In terms of man­ag­ing a web­site, the pace of work hasn’t let up much since the late 1990’s. It’s a daily bat­tle to keep the company’s web­site cur­rent in terms of con­tent (e.g., prod­ucts, arti­cles, spe­cial pro­mo­tions, cam­paigns, brand­ing, etc.) and tech­nol­ogy (e.g., video, social media, behav­ioral tar­get­ing, mer­chan­dis­ing, test­ing, etc.). Being caught up in the day-to-day demands of man­ag­ing one or more web­sites, many com­pa­nies fail to set aside time to estab­lish and com­mu­ni­cate a clear online strat­egy for their web ini­tia­tives. It’s hard to form a web mea­sure­ment strat­egy when there isn’t a clearly artic­u­lated web strat­egy to begin with.

At a suc­cess­ful high tech com­pany, I met with 15–20 prod­uct mar­ket­ing man­agers to dis­cuss their busi­ness require­ments. After some debate about what they wanted to mea­sure online, the prod­uct mar­ket­ing man­agers told me to ask senior man­age­ment what their web strat­egy was and “let us know when you find out what it is.” Ouch.

When approach­ing a new imple­men­ta­tion project, man­agers who are tasked with man­ag­ing the project can be tempted to dive right in and may feel a web mea­sure­ment strat­egy isn’t nec­es­sary. They may feel they can suf­fi­ciently rep­re­sent the “inter­ests” of the busi­ness based on their inter­nal con­ver­sa­tions and insights. Unfor­tu­nately, this approach has led to sit­u­a­tions where senior exec­u­tives later com­plain that the pro­duced web ana­lyt­ics reports do not reflect their actual busi­ness needs.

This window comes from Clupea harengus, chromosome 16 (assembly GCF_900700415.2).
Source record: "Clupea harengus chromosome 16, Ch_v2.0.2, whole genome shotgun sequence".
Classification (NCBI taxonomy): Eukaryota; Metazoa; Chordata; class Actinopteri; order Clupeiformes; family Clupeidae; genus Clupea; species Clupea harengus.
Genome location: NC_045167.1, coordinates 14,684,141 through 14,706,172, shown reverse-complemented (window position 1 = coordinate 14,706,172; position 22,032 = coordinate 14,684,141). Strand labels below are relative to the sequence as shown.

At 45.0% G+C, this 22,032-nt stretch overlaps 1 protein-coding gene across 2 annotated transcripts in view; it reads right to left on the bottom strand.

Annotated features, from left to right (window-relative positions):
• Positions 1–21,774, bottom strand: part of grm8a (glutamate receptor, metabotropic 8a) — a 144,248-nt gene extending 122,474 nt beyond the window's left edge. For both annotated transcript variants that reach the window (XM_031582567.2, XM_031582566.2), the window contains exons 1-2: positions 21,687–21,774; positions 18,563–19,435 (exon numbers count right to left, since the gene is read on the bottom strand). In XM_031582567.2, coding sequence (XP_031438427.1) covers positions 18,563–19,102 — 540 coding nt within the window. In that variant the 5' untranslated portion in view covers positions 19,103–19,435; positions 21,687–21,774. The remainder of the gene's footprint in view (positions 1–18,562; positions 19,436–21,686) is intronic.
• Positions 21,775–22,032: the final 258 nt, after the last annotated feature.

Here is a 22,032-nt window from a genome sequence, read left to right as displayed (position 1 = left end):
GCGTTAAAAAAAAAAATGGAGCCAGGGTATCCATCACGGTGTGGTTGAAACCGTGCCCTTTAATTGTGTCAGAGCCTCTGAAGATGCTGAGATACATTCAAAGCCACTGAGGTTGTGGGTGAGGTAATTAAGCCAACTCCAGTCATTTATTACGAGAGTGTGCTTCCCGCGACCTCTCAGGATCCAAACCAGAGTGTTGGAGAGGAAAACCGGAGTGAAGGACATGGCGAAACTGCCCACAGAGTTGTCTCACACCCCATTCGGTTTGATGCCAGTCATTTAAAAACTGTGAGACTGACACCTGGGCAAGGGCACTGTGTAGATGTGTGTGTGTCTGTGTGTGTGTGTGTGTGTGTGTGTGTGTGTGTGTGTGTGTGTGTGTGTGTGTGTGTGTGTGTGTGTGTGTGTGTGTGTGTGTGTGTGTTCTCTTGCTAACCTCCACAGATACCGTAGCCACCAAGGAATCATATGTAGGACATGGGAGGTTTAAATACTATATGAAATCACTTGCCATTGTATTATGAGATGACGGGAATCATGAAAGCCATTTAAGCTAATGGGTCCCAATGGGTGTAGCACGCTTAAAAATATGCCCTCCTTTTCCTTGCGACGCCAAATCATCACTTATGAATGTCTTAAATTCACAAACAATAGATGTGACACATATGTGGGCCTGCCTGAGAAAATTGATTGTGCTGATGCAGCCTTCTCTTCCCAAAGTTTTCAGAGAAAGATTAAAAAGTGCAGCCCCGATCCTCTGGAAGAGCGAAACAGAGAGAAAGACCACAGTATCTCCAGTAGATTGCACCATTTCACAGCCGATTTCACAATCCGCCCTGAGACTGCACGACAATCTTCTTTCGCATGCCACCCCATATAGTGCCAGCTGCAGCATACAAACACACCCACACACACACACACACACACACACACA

Sim­i­lar to the children’s “tele­phone” game where a whis­pered mes­sage dis­torts as it passes from child to child, key busi­ness objec­tives can become equally dis­torted or mis­in­ter­preted as they are passed from VP-to-director-to-manager-to-analyst within an orga­ni­za­tion. Unless you go through the process of build­ing a for­mal web mea­sure­ment strat­egy, you may not fully under­stand the key require­ments of your business.

Build­ing a mea­sure­ment strategy

Omni­ture Con­sult­ing has worked with var­i­ous com­pa­nies to help define their online mea­sure­ment strate­gies, and I’ve iden­ti­fied three main stages in this process: Gather, Refine, and Align. The Gather stage typ­i­cally involves sev­eral stake­holder inter­views to bet­ter under­stand busi­ness goals and require­ments (prefer­ably face-to-face ses­sions). In the Refine stage, we eval­u­ate, clar­ify, and pri­or­i­tize objec­tives in order to develop a sound mea­sure­ment strat­egy. In the Align stage, we share the new mea­sure­ment strat­egy with the orga­ni­za­tion and then work towards align­ing the imple­men­ta­tion with key busi­ness objectives.

Is your over­all busi­ness strat­egy static?

Prob­a­bly not (or you may be touch­ing up your resume if it is). Most suc­cess­ful com­pa­nies will adapt online strate­gies to new mar­ket con­di­tions to seize oppor­tu­ni­ties and avoid threats. For exam­ple, I imag­ine very few busi­nesses have the same strat­egy today as they did two years ago.